Largo (yawn)

I just read a biography about one of my favorite singer-songwriters, James Taylor. I was disappointed. Not with Taylor, but with the author Ian Halperin, a self-styled “investigative journalist” who has received some positive attention, and has apparently worked as a musician from time-to-time. Pish. I scooted over to Amazon, where I read other reviews complaining of the poor writing. Mr. Taylor deserves better. The only way he and his colleagues are going to get it right is if they write autobiographies, or cooperate with a reputable biographer.

2.0 out of 5 stars
images Fire and Rain Creates Mud, September 30, 2009

I so very much wanted to like this book. When reading biographies of contemporary persons, I try to remember to take what I find with a grain of salt and be generous of the author’s bias and context. For one, we most often have individuals writing bios who are trained as journalists. Stylistically there is a conflict.  Journalists opine, write tight paragraphs out of necessity, and do not have time or space to develop a narrative.

Biographies require a narrative treatment. It’s a form which needs to retell and recreate conversations and situations. Details are everything. When I see writer X of Such and Thus Magazine authoring a biography, I understand what I am getting myself into. That’s my bias.

My patience is waning.

“Fire and Rain” has some documentation.  There is some worthy content. We learn a few new details. All good. However, I cringe every few pages over grammatical sloppiness. The greater crime is a lack of fact-checking. It causes one to question the author and publisher’s motives. Do we get this thing written, ship product out, and accept the shortcomings for the cash?  Apparently. Don’t publishers employ editors anymore? Mean, picky editors who force accountability and some conformity to basic standards?  Apparently not. Is it too much to ask that information be cited, and some footnotes available?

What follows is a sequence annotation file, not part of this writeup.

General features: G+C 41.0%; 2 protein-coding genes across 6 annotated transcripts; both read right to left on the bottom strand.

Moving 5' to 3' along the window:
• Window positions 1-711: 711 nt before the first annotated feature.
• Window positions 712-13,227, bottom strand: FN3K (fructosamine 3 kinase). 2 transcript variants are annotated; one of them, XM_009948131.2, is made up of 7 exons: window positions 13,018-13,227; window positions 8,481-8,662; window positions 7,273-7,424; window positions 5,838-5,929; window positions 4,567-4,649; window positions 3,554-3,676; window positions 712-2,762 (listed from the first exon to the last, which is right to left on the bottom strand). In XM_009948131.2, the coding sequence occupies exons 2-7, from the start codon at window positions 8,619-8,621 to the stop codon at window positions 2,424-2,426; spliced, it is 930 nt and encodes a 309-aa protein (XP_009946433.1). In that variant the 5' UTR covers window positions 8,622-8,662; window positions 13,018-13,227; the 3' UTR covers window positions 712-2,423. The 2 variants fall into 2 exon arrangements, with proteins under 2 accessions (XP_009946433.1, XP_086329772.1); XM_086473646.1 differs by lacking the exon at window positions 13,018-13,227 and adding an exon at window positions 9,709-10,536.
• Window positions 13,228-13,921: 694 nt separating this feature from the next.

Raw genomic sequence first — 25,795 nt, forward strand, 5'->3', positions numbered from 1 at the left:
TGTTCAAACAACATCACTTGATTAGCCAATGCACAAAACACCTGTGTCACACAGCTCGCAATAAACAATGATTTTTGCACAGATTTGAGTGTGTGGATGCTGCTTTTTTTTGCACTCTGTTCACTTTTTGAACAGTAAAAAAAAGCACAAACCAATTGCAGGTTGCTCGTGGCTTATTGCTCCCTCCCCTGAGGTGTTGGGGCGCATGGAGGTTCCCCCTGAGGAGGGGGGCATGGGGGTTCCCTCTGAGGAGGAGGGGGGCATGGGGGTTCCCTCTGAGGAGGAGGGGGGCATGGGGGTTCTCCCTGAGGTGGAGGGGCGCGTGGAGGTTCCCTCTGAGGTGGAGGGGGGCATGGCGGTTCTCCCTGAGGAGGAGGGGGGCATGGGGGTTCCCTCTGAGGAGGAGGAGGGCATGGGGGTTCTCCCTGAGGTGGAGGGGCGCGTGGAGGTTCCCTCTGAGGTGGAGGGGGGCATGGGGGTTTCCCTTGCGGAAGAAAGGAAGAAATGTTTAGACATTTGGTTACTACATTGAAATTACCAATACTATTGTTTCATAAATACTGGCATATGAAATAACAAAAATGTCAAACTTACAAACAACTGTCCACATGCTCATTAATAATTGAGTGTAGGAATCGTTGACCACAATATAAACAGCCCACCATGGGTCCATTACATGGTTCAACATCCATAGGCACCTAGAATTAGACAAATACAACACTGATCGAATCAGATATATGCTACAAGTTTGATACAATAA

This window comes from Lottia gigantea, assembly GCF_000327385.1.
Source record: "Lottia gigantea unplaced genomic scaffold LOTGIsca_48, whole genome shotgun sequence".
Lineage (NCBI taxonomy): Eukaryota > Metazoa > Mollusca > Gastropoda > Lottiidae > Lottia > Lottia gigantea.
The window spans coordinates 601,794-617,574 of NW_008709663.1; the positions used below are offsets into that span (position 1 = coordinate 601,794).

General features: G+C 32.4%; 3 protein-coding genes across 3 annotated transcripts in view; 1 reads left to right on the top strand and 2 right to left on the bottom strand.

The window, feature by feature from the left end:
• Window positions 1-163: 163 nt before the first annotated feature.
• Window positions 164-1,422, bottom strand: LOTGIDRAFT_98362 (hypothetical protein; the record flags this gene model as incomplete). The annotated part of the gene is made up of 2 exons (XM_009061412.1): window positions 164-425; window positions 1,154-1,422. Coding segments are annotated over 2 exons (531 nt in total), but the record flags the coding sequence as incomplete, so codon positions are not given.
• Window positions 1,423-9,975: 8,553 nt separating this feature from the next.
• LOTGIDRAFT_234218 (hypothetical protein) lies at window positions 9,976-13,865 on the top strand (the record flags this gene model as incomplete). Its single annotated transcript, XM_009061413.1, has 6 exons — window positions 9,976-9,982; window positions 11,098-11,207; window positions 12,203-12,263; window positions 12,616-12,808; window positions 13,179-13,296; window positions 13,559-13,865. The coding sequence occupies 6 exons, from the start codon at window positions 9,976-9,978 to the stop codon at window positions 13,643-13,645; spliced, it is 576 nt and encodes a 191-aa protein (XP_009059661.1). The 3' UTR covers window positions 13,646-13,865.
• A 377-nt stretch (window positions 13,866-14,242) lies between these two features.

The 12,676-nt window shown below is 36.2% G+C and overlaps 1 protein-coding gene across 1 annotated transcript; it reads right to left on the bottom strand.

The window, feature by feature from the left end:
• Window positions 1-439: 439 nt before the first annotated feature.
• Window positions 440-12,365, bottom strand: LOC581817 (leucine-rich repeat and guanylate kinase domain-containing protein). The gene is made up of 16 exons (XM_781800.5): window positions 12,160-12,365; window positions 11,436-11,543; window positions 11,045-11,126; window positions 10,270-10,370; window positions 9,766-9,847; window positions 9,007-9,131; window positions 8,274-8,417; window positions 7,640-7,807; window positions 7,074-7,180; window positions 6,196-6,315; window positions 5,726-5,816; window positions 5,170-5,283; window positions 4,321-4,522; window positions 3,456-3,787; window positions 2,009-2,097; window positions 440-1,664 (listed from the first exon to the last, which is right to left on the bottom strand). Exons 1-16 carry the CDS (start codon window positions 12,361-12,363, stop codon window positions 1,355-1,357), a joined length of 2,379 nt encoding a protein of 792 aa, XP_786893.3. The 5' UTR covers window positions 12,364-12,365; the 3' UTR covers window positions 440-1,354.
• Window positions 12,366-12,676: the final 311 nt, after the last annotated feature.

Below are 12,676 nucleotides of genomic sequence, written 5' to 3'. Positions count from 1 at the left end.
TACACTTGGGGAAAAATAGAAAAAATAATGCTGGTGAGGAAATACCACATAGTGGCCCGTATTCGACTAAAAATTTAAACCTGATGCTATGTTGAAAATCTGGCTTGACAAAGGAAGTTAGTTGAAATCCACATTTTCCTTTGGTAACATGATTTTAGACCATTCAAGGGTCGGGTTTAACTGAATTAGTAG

I’ll offer an example of this miserable lack of fact-checking.

On page 124, the author is discussing the anticipation surrounding Taylor’s follow-up record to his first U.S. release on the Warner label, Sweet Baby James. ( Note that Taylor’s actual first record, James Taylor, was on the Apple label, but the zoo that was Apple and it’s messy demise, kept the record from being well promoted. There was nobody handling A&R at the time.)  Mud Slide Slim and the Blue Horizon made a huge impression. Sophomore albums usually sell fewer units than first releases, and that is an accepted pattern in the record industry. I run into frustration in the following sentence from paragraph three.

“Solo artists like Jackson Browne and Cat Stevens were enjoying much-publicized revivals, so it wasn’t difficult to predict that Taylor’s new album would see massive media exposure.”

Here is the problem.  Although Cat Stephen’s 1971 release, Teaser and the Fire Cat was his fifth album, he had not yet taken off in the United States. The two singles from the first three albums reached chart positions of 118 and 115 (Billboard).  He did much better in the UK. In 1970, Wild World, from his fourth album, Tea For the Tillerman, made 11 on the chart (ibid).  Songs from this record were featured in the Harold & Maude soundtrack. This is a pattern of an artist riding up in a nice arc. Teaser was the evidence of Stevens arrival, certainly not, as the author states, a revival.

As for Jackson Browne, the author is egregiously wrong.  In 1971, Browne released his *first* album, the eponymous Jackson Browne, fondly referred, to his initial chagrin, as Saturate Before Using due to the cover art by Henry Diltz. It was a much anticipated release in the industry from the man who had composed hits for other artists.

Borrow the book from the library or go to as I did, where folks trade books. But keep the laptop handy because you’ll find yourself wanting to confirm certain details.